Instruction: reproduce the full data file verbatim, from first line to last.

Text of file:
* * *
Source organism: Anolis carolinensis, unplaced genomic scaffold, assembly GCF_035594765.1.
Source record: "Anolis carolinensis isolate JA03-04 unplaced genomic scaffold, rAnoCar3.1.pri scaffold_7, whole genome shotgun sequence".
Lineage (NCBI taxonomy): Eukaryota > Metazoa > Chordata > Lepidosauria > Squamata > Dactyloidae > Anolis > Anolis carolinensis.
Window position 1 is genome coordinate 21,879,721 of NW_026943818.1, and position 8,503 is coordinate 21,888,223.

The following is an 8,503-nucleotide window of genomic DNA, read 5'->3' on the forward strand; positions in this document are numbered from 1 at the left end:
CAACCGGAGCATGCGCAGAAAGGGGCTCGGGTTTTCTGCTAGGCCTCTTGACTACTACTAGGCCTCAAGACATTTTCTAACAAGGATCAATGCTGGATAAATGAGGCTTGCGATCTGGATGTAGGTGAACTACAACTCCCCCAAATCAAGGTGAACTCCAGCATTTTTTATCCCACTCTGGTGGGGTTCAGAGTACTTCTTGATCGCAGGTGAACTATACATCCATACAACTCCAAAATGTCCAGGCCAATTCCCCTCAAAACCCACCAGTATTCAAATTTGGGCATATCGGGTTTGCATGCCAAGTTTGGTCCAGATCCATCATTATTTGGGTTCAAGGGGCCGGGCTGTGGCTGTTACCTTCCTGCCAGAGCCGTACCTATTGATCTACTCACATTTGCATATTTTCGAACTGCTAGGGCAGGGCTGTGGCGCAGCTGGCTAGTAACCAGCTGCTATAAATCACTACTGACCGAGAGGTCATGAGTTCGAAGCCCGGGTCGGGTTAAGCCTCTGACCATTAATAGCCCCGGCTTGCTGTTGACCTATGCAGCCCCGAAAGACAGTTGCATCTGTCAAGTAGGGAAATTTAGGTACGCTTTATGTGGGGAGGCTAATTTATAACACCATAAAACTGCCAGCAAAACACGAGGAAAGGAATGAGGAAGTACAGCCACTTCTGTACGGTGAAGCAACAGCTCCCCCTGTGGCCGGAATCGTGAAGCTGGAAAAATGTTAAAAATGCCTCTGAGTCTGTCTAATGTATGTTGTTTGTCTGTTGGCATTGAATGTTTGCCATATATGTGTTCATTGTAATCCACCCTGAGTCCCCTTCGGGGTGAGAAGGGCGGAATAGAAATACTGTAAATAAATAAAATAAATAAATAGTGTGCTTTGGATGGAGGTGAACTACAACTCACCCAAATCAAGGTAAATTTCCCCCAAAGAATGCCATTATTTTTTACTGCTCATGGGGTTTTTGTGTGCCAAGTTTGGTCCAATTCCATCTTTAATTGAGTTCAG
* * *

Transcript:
Source organism: Anolis carolinensis, unplaced genomic scaffold, assembly GCF_035594765.1.
Source record: "Anolis carolinensis isolate JA03-04 unplaced genomic scaffold, rAnoCar3.1.pri scaffold_7, whole genome shotgun sequence".
Lineage (NCBI taxonomy): Eukaryota > Metazoa > Chordata > Lepidosauria > Squamata > Dactyloidae > Anolis > Anolis carolinensis.
Window position 1 is genome coordinate 21,879,721 of NW_026943818.1, and position 8,503 is coordinate 21,888,223.

The following is an 8,503-nucleotide window of genomic DNA, read 5'->3' on the forward strand; positions in this document are numbered from 1 at the left end:
CAACCGGAGCATGCGCAGAAAGGGGCTCGGGTTTTCTGCTAGGCCTCTTGACTACTACTAGGCCTCAAGACATTTTCTAACAAGGATCAATGCTGGATAAATGAGGCTTGCGATCTGGATGTAGGTGAACTACAACTCCCCCAAATCAAGGTGAACTCCAGCATTTTTTATCCCACTCTGGTGGGGTTCAGAGTACTTCTTGATCGCAGGTGAACTATACATCCATACAACTCCAAAATGTCCAGGCCAATTCCCCTCAAAACCCACCAGTATTCAAATTTGGGCATATCGGGTTTGCATGCCAAGTTTGGTCCAGATCCATCATTATTTGGGTTCAAGGGGCCGGGCTGTGGCTGTTACCTTCCTGCCAGAGCCGTACCTATTGATCTACTCACATTTGCATATTTTCGAACTGCTAGGGCAGGGCTGTGGCGCAGCTGGCTAGTAACCAGCTGCTATAAATCACTACTGACCGAGAGGTCATGAGTTCGAAGCCCGGGTCGGGTTAAGCCTCTGACCATTAATAGCCCCGGCTTGCTGTTGACCTATGCAGCCCCGAAAGACAGTTGCATCTGTCAAGTAGGGAAATTTAGGTACGCTTTATGTGGGGAGGCTAATTTATAACACCATAAAACTGCCAGCAAAACACGAGGAAAGGAATGAGGAAGTACAGCCACTTCTGTACGGTGAAGCAACAGCTCCCCCTGTGGCCGGAATCGTGAAGCTGGAAAAATGTTAAAAATGCCTCTGAGTCTGTCTAATGTATGTTGTTTGTCTGTTGGCATTGAATGTTTGCCATATATGTGTTCATTGTAATCCACCCTGAGTCCCCTTCGGGGTGAGAAGGGCGGAATAGAAATACTGTAAATAAATAAAATAAATAAATAGTGTGCTTTGGATGGAGGTGAACTACAACTCACCCAAATCAAGGTAAATTTCCCCCAAAGAATGCCATTATTTTTTACTGCTCATGGGGTTTTTGTGTGCCAAGTTTGGTCCAATTCCATCTTTAATTGAGTTCAG